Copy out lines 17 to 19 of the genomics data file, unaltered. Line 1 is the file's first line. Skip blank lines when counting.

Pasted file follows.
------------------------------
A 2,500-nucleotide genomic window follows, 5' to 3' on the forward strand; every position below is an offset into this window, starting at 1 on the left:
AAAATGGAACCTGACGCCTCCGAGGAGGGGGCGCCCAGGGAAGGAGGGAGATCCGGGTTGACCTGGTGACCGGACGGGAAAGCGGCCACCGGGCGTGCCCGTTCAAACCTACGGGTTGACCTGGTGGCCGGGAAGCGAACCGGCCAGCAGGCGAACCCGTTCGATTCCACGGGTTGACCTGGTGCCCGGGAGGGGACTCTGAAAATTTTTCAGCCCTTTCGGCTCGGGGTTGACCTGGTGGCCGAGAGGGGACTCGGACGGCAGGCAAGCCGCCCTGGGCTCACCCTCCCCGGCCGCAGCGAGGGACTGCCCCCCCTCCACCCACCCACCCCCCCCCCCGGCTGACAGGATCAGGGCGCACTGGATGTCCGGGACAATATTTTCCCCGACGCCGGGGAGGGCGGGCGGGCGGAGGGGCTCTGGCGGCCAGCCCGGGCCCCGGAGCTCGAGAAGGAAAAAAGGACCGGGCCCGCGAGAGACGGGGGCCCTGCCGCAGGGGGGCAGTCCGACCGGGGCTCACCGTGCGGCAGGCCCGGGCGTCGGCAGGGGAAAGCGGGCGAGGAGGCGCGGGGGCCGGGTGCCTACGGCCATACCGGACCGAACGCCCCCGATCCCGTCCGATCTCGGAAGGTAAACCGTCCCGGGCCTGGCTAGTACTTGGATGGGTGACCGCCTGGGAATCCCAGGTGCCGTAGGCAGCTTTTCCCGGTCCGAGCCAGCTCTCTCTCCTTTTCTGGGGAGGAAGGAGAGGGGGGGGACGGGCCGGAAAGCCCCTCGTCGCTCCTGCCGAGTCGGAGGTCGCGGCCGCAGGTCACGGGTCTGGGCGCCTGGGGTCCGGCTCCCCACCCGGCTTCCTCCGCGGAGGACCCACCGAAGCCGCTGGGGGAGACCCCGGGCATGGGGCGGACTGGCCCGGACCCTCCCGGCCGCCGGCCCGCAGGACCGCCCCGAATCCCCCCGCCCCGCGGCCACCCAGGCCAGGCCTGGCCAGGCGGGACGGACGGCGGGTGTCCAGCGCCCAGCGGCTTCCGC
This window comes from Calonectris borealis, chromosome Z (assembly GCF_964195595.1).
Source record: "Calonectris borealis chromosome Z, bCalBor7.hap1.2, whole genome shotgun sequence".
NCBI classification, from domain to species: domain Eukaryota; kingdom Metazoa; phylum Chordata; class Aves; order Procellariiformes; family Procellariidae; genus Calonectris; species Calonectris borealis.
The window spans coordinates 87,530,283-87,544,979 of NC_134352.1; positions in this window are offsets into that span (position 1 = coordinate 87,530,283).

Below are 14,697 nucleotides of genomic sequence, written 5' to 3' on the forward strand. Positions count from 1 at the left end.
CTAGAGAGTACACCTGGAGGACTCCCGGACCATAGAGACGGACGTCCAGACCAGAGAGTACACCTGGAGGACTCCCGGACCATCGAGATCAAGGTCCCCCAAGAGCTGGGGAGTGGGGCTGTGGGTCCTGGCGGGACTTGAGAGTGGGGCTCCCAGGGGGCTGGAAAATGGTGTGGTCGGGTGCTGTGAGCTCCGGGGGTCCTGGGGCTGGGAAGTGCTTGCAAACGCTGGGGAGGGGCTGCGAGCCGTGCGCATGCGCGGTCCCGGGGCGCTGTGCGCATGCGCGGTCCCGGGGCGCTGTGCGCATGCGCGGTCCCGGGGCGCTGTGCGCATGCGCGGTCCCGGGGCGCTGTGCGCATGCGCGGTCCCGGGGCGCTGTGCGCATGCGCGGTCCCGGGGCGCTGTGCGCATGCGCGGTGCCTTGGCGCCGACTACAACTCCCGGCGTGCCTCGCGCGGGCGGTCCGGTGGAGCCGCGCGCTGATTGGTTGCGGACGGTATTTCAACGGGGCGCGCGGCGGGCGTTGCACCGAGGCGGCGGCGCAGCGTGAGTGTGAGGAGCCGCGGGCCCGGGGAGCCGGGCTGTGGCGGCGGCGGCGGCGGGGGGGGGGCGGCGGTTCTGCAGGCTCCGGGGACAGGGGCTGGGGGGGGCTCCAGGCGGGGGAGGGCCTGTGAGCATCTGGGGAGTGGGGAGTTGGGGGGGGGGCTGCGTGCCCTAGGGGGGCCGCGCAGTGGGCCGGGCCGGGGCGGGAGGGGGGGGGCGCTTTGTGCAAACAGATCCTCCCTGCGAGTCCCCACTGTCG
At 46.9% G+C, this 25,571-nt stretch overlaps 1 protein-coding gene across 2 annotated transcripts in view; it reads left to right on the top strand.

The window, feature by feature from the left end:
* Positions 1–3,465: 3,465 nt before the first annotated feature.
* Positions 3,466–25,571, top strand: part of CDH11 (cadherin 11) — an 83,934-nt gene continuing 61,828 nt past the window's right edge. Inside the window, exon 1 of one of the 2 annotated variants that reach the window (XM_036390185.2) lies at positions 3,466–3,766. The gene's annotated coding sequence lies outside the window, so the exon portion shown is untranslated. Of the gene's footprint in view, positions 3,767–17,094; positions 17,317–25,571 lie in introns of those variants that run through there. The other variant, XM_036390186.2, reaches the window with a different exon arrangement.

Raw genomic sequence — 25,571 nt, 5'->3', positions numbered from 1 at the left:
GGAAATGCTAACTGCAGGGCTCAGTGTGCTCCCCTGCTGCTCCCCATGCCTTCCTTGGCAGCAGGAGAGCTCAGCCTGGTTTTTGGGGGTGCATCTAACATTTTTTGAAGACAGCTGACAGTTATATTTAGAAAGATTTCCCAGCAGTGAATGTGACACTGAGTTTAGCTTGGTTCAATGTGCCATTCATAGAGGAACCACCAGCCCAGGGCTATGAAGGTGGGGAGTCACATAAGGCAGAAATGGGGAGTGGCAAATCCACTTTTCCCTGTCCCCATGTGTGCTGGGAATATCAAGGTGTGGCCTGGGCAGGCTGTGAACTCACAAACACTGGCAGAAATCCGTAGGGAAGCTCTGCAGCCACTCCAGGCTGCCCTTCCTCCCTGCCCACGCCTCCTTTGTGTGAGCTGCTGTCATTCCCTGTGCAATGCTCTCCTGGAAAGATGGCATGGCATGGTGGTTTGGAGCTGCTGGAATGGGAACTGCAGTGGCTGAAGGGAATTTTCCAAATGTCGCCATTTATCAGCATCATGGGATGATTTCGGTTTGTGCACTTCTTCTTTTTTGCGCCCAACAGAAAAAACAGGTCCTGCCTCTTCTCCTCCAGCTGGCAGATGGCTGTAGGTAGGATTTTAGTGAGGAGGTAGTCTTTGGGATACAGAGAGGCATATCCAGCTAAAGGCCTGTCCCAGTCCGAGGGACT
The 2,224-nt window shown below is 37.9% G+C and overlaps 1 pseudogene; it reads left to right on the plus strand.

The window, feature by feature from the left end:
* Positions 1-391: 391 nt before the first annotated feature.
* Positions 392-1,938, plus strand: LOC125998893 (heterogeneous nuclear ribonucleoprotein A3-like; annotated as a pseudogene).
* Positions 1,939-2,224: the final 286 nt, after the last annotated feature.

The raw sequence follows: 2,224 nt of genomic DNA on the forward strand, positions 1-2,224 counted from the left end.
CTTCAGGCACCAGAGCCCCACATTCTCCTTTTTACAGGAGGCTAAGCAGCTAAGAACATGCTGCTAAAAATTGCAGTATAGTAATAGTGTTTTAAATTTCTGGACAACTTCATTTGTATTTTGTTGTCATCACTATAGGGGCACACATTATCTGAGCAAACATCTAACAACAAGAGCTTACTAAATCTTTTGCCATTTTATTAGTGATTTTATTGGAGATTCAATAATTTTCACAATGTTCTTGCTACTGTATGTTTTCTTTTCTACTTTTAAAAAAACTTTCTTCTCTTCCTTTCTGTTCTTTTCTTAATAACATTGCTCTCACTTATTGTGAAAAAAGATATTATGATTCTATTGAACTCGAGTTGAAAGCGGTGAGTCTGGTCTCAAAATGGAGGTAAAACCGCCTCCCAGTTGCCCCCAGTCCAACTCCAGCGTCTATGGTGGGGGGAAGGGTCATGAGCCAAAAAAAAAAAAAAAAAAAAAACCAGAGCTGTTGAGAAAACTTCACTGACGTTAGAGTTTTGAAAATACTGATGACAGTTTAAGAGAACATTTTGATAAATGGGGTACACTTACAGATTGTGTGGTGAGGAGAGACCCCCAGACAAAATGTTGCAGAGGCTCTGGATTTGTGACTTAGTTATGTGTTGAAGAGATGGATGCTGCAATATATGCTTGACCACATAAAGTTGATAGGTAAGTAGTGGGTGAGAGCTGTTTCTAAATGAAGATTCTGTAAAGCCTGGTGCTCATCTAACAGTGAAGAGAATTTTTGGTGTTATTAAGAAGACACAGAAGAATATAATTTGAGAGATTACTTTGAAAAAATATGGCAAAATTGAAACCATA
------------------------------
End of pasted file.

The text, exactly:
* Positions 1-391: 391 nt before the first annotated feature.
* Positions 392-1,938, plus strand: LOC125998893 (heterogeneous nuclear ribonucleoprotein A3-like; annotated as a pseudogene).
* Positions 1,939-2,224: the final 286 nt, after the last annotated feature.